Cigarette Makers Claim Anti-Smoking Ads from the Department of Health Bias Juries
Tobacco companies R.J. Reynolds and Phillip Morris are blaming an aggressive anti-smoking advertising campaign by the Department of Health Services for a string of defeats in lawsuits in California, saying that the ads are biasing jurors, the Wall Street Journal reports. With three consecutive multi-million dollar losses in California lawsuits in recent years and dozens of other suits being filed, cigarette makers claim the ads "have been timed and placed in close proximity to trial dates and trial venues." R.J. Reynolds officials said that California's "self proclaimed 'propaganda' campaign has had devastating effects on cigarette companies' right to a fair trial" in the state, the Journal reports. The company has asked that a lawsuit being tried in state Superior Court next month either be dismissed or moved to a county where fewer jurors have been influenced by the ads. Phillip Morris, which has several cases pending in the state before the end of the year, was recently ordered to pay $3 billion in punitive damages, the largest damage award ever to an individual in U.S. legal history. To support their claims, the companies pointed to a recent survey of adults in Sacramento that found 80% of prospective jurors believe cigarette executives lie, and 72% believe the companies encourage children to smoke.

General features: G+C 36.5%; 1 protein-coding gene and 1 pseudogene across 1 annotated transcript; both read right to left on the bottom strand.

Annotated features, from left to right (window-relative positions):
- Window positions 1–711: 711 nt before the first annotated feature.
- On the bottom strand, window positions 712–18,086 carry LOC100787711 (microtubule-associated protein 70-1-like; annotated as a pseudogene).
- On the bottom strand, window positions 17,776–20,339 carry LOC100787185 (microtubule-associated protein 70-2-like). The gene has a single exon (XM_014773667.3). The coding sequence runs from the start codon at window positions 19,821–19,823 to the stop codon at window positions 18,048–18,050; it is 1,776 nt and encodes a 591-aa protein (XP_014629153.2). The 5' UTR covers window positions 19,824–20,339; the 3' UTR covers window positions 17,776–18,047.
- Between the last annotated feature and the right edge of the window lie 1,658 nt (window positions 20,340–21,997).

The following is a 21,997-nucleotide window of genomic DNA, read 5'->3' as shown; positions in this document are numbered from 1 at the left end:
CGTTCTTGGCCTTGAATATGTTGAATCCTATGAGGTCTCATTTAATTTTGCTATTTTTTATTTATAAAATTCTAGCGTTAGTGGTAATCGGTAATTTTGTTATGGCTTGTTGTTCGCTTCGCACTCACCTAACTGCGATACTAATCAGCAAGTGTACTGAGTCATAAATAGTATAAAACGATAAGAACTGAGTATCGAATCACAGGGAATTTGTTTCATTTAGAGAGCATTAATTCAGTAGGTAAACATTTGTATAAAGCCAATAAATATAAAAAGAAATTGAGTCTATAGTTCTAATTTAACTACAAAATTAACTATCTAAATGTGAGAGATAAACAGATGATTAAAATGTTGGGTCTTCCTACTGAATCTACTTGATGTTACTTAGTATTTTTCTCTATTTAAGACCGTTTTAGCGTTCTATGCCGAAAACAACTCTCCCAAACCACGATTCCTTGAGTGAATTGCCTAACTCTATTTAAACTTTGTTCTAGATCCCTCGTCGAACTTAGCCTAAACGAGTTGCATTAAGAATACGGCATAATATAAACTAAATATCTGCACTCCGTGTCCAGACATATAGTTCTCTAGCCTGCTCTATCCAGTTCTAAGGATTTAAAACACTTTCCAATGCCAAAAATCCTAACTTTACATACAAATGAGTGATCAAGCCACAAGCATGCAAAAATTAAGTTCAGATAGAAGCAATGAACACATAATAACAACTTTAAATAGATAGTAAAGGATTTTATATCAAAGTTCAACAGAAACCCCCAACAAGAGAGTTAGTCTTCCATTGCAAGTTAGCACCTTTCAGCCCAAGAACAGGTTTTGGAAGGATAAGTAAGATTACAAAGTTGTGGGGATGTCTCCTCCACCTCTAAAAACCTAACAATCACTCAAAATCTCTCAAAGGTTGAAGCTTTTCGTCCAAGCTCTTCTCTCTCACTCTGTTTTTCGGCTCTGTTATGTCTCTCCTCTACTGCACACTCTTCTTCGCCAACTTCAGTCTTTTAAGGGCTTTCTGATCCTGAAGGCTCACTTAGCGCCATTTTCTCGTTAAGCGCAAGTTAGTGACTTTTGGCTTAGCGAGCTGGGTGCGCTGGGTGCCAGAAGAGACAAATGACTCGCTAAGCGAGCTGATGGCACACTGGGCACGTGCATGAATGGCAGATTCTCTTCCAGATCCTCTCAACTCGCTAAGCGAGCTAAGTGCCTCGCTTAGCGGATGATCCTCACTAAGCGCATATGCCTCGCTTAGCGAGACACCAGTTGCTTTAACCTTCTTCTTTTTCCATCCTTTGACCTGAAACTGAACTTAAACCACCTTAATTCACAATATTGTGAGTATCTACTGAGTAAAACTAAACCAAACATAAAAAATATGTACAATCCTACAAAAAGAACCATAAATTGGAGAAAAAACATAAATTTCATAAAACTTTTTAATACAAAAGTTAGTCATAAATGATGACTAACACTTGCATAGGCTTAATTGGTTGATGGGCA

However, Colleen Stevens, director of the California health department's tobacco-control media campaign, said "[The tobacco companies'] allegation is ludicrous. There is absolutely no coordination between the media campaign and the lawsuits." She added that the advertising slots are bought a year in advance. In addition, Stevens said that the anti-industry ads have been running since the campaign began in 1990, eight years before state lawmakers revised a law that granted tobacco companies "virtual immunity" from lawsuits, the Journal reports. The ad campaign has been successful; only 17% of California adults smoke, compared with 25% nationwide, the Journal reports. Stevens said that the tobacco companies' complaints are "just another attempt to shut down California's successful program" (Fairclough, Wall Street Journal, 9/12).This is part of the California Healthline Daily Edition, a summary of health policy coverage from major news organizations. Sign up for an email subscription.